Heading towards a police state?
Following the terror attacks of 2015 and 2017, the state of emergency in France was extended not less than six times before finally coming to an end in November 2017  . However, within this time period, France enacted laws making the state of emergency, or at least parts of it, the normal condition.
Today, French security authorities and civil servants have significantly more powers. The government also conducted a corresponding reform of criminal law in February 2016, which was adopted by the French National Assembly and the Senate in May 2016  . From the point of view of leading French politicians, the aim of the law is to strengthen the fight against organised crime, terrorism and their financing, whilst improving efficiency and guaranteeing appropriate criminal proceedings. From the point of view of critical observers, this law enshrines the state of emergency in regular French law. Criminal police and prosecutors, for instance, are now empowered to order telephone tapping, video surveillance and interception of Internet data without judicial authorisation. Public prosecutors have the authority to order a house search at night without a court order. The police are legitimised to detain suspects of any kind for up to four hours at a police station without providing the assistance of a lawyer, just to name a few examples.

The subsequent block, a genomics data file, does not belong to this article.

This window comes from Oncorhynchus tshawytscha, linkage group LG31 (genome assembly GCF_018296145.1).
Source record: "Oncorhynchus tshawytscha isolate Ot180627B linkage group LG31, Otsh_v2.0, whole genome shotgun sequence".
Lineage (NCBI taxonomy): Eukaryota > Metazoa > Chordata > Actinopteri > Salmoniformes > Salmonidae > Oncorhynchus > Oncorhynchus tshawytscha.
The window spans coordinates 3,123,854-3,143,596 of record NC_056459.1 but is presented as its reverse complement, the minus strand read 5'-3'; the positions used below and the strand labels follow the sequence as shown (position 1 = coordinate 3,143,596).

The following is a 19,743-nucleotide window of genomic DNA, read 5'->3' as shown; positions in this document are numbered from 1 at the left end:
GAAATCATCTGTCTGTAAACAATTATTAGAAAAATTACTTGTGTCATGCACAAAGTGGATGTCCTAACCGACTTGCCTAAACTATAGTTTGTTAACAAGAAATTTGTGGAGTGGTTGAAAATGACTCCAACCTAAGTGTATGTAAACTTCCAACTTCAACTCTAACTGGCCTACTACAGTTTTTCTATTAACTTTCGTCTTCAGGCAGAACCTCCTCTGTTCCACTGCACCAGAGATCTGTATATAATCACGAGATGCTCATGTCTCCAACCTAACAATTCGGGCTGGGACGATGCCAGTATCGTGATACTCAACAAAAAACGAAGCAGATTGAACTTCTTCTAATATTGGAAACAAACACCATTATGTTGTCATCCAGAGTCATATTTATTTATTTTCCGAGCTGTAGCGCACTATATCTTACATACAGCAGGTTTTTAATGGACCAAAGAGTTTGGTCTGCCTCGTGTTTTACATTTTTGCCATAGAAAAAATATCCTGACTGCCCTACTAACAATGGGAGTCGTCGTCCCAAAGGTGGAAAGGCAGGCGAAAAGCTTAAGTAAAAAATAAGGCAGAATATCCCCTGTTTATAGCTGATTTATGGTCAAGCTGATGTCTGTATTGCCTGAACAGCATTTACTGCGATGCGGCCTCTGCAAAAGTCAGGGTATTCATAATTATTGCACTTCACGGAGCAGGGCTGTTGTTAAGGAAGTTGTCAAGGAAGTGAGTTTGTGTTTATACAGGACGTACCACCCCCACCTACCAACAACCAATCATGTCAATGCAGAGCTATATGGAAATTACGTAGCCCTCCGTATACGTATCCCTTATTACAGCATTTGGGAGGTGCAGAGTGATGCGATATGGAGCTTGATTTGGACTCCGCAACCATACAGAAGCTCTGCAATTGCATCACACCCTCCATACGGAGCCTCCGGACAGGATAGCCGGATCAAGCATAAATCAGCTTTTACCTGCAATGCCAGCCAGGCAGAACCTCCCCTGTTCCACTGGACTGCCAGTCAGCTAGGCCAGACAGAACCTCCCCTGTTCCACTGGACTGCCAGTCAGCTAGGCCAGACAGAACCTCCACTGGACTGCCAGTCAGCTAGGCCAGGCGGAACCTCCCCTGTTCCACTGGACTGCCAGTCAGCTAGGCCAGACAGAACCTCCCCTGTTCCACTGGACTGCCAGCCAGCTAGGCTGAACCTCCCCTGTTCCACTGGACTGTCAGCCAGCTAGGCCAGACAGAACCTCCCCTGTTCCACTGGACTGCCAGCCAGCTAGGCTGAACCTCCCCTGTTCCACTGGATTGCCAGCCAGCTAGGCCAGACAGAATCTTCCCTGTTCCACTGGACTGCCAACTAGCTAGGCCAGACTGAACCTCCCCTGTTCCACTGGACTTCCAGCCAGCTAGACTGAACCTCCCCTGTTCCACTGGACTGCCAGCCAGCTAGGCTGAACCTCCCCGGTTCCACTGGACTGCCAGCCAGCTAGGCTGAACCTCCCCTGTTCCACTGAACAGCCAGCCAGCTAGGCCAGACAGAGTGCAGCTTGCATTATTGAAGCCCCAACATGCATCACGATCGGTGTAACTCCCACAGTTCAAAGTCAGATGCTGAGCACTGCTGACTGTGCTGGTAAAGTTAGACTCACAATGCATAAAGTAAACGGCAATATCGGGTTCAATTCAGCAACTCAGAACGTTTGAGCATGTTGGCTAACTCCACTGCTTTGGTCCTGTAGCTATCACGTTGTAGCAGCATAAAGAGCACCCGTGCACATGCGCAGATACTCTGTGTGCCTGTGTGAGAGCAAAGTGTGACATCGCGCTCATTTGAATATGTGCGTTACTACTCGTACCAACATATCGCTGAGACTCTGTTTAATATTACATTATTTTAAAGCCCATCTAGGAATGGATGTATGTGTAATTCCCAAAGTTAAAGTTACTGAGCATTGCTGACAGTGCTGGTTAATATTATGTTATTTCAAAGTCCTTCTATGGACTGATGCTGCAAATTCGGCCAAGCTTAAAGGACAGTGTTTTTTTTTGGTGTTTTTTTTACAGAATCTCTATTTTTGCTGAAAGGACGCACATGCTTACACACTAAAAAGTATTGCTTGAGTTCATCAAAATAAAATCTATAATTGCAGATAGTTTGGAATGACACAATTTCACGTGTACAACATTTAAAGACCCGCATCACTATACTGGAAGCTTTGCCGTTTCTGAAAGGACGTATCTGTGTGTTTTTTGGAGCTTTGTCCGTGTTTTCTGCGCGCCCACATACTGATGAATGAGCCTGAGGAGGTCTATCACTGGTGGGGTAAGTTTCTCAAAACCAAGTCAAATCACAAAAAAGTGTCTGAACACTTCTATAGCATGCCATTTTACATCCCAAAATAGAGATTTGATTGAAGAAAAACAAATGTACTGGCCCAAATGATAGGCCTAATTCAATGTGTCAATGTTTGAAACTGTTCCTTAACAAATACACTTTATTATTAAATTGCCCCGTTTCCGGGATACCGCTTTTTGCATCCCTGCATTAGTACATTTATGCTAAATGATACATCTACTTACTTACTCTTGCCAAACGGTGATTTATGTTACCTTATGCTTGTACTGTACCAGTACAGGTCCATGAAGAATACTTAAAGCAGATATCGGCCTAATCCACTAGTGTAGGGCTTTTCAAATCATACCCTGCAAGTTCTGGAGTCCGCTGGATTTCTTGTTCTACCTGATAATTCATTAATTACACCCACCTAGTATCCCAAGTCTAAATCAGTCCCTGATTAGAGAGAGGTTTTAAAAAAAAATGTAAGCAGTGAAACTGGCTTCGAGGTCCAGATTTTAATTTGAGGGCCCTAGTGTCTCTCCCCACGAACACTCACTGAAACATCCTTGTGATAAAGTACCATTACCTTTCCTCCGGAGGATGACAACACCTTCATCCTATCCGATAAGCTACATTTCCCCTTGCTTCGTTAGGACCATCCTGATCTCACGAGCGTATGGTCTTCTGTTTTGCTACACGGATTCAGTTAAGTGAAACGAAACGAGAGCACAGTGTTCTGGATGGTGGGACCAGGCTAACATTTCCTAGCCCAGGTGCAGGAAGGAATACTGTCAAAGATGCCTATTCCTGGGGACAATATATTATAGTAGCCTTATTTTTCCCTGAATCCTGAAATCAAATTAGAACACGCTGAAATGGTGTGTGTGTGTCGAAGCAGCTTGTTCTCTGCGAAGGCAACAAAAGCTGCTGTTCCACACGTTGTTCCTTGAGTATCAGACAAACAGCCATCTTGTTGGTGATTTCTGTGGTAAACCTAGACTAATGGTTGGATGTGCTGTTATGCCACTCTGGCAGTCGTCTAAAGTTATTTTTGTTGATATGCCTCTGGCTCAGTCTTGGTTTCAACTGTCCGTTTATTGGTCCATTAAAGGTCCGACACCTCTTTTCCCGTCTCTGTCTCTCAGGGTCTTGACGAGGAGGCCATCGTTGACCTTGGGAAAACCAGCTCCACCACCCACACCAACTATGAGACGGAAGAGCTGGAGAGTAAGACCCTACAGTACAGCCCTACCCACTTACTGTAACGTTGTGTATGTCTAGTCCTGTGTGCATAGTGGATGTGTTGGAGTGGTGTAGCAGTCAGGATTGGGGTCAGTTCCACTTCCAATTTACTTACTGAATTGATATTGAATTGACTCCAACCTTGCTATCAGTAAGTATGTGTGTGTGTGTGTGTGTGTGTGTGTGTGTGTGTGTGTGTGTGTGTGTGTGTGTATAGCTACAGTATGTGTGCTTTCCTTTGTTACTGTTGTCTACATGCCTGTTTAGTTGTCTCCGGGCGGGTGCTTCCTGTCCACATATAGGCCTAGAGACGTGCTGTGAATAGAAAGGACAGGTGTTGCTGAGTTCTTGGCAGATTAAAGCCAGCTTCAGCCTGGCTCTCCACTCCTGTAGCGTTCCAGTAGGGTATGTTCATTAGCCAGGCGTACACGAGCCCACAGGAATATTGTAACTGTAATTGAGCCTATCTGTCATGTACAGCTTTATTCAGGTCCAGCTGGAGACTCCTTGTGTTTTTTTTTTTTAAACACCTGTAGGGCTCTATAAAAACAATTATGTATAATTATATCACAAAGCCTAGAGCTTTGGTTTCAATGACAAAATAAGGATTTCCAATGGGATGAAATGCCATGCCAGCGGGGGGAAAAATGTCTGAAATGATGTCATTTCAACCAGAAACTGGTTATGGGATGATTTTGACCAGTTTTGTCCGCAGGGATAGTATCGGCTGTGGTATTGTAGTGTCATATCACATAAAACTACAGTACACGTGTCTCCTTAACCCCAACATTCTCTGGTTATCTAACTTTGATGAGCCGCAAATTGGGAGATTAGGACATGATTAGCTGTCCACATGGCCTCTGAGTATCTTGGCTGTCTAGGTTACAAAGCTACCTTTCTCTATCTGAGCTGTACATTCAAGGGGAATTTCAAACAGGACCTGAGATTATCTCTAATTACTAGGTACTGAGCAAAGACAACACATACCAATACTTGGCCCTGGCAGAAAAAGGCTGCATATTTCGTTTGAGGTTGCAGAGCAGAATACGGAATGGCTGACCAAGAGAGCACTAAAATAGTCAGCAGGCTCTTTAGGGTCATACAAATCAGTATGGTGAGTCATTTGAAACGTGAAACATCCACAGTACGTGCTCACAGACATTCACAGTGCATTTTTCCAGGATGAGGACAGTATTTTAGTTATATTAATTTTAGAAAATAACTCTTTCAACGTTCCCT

Before withdrawing from the state of emergency, French legislative authorities cleared the way for «targeted and adequate measures to prevent and fight terrorism»  by adopting «Loi n° 55-385 du 3 avril 1955 relative à l'état d'urgence»  over the course of the summer and autumn of 2017. In doing so, the powers of the authorities and the police were significantly extended at the expense of the judiciary. While leading politicians continue to argue that there is no viable alternative to these legal cuts, critics claim that the laws violate international human rights agreements.